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September 20 Post


Speaking the truth in love, we will grow to become in every respect the mature body of him who is the head, that is, Christ.” Ephesians 4:15


What Momma Said

It may come as a shock to you, but my only brother and I disagree about politics. This probably never happens in your family, but it happens in mine. We usually disagree agreeably, but not always. One day my brother posted on Facebook a degrading picture of a politician he deeply dislikes. The caption under the photo was both shaming and denigrating, and if said to someone’s face, would be considered cruel. In the vein of going along to get along I usually ignore such posts, but this time I couldn’t help myself.

It was late in the evening and a wiser person would have turned off their computer and gone to bed. But not this time, and not me. I scrolled down to the bottom of responses that piled on the nastiness, until I saw my name with a blank space for comment.

I didn’t argue with my brother. He’s my only brother, and the only person on the planet who remembers our childhood. And as different as we are from one another, I love him dearly. Most often when we talk, I ask questions and listen. What does he hope for the future through this leader? What will we gain as a people if we go down this path rather than that? At first, he’s reluctant to say, testing the water to see if I’m trying to pick a fight.

Eventually though, he starts to talk, and I gain my brother, learning more about his fears in the present and his hope for the future. At the end of the day, the person who wins any given election for a few years can never be as important to me as the brother I’ve had all of my life. On this occasion though, I had something to say, not to change him, but to affirm what I believe. So I said something like this…

Dear Brother, we were raised by the same mother. Our mother would never have permitted us to speak ill of another human being. You remember how she always told us that if we couldn’t find something nice to say about somebody, it was best to say nothing at all. You remember how she taught us that when we criticize other people, those words come back on us, as if we were talking about ourselves and our character rather than theirs. You remember how she and Dad took us to church and Sunday School and youth group every week of our lives, and taught us to love one another even when we didn’t feel like it, to share our toys because they were given by God to be shared, to stand up for the underdog, the kid with a disability, that poor girl from across the tracks, treating them like family. You remember how Mom taught us that it was more important what you gave than how much money you kept, and that everything we’ve received comes from God and returns to God for the good of everybody.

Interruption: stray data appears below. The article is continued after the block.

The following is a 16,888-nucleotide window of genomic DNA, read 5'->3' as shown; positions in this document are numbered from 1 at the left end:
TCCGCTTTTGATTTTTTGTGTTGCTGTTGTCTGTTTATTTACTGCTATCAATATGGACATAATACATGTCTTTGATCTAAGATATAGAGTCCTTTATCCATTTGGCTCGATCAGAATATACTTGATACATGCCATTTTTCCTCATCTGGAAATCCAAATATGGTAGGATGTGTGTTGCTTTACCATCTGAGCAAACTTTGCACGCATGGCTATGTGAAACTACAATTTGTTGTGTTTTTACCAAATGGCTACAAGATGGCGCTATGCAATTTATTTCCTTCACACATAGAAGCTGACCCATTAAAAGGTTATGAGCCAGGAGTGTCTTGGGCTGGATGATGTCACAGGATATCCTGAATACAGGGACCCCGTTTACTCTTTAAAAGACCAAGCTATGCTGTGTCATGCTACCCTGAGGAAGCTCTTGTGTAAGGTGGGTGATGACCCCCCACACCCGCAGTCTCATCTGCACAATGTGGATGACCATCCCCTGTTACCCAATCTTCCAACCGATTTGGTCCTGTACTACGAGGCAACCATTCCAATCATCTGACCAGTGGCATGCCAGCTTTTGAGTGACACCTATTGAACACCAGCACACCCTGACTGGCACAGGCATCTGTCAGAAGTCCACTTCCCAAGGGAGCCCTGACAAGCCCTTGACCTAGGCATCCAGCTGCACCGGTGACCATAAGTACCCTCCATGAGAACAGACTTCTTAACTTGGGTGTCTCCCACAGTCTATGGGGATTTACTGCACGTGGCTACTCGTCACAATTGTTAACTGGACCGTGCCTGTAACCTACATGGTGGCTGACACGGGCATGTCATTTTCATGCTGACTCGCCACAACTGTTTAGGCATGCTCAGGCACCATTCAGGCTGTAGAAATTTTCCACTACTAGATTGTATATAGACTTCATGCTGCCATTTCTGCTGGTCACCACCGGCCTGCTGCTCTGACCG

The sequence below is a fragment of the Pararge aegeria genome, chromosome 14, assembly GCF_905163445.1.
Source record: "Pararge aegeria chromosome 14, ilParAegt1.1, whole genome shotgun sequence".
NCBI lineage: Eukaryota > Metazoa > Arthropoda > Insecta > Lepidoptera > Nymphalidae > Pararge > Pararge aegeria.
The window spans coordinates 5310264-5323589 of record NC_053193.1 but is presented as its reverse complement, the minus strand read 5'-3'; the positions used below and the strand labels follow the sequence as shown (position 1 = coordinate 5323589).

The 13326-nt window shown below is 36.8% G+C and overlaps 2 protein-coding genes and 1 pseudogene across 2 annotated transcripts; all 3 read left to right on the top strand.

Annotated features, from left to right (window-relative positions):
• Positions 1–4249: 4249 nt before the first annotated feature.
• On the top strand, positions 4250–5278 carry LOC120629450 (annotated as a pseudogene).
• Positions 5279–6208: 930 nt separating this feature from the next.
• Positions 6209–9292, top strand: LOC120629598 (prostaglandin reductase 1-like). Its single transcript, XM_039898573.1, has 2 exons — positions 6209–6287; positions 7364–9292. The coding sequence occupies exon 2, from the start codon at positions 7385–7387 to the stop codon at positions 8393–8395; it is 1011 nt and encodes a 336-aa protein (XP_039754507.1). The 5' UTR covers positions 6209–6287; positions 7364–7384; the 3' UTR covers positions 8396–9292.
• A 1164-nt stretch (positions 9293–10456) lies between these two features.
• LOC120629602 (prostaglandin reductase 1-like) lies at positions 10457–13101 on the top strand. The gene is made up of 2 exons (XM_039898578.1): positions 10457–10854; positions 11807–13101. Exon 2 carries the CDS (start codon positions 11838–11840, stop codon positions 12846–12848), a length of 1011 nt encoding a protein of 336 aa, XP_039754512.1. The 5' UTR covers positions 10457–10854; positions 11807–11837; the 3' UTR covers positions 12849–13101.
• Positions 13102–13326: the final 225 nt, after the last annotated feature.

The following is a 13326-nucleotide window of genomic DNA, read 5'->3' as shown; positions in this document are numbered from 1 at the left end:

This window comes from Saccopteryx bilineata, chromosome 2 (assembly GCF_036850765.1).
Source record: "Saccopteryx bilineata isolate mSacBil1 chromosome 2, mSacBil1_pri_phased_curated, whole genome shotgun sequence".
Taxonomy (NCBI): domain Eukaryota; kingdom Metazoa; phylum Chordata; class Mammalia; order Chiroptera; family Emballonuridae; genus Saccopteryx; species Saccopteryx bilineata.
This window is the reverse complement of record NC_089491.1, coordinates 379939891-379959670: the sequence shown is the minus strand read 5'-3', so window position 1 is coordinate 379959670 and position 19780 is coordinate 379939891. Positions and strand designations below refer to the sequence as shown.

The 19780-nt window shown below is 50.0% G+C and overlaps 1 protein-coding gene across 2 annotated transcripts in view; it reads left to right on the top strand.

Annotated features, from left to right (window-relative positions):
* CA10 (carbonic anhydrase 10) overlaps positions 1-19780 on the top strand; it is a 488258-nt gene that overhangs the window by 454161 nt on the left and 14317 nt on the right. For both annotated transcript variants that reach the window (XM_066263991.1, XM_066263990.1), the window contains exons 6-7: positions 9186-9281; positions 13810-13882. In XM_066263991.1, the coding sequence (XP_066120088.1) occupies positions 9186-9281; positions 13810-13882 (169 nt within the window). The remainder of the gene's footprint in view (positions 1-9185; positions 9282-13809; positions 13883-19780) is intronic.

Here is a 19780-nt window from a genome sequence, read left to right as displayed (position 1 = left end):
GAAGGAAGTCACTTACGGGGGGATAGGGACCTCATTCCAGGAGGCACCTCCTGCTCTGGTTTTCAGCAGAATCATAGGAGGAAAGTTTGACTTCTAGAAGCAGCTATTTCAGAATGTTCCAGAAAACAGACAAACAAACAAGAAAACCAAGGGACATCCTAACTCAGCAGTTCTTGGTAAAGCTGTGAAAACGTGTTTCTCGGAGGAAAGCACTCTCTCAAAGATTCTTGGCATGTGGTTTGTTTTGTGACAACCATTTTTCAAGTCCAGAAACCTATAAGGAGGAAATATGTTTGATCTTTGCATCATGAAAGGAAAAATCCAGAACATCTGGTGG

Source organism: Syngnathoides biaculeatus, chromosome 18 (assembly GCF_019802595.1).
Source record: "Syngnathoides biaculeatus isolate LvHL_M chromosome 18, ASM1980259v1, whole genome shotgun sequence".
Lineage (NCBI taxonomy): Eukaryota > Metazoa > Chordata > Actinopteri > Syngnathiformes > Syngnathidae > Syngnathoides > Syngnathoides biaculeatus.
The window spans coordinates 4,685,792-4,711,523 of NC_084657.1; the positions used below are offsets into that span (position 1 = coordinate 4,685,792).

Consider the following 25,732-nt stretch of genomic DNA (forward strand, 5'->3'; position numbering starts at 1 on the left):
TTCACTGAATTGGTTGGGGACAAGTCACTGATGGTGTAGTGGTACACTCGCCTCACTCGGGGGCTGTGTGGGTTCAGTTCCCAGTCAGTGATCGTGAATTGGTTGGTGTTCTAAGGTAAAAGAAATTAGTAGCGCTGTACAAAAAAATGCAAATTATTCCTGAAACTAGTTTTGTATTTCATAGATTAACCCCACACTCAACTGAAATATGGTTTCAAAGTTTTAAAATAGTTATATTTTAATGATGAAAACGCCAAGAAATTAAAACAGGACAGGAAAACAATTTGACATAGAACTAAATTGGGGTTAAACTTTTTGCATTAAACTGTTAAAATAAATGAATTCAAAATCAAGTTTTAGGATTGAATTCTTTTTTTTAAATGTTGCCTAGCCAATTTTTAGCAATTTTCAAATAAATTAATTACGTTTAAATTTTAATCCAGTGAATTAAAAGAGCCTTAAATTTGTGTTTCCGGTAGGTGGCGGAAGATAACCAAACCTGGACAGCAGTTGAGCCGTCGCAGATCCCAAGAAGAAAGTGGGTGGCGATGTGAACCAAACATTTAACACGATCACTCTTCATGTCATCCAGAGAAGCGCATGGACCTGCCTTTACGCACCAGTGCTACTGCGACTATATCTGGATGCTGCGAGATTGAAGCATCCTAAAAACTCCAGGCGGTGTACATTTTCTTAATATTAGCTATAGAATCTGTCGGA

You remember how Mom and Dad together taught us to love God with everything we’ve got and to love one another with as much love and compassion as we give to ourselves. Why? Because Jesus said acting like that would lead to a better life. Love, Your Sister

I’d like to say that my brother wrote back to me, that he affirmed what I said, that he picked up the phone from across the miles and offered a virtual hug. But that didn’t happen. On the other hand, he doesn’t post stuff like that on Facebook anymore. He posts jokes and photos of where he and his wife went to dinner, and what the kids and grandkids are doing at school.

It's been a while since that social media exchange. I admit that saying something was hard, and that I worried about how my brother would receive it. Yet in the end, my brother and I resumed our affection, telling stories from time to time over the fiber optic lines between us, bound together by a common love of God and family that no political difference will shake.

Prayer: God of Heaven and Earth, help us remember today who we are and whose we are. Amen

God’s grace, mercy and peace,

Rev. Dr. Anna V. Copeland

The Community Church of Vero Beach, Florida

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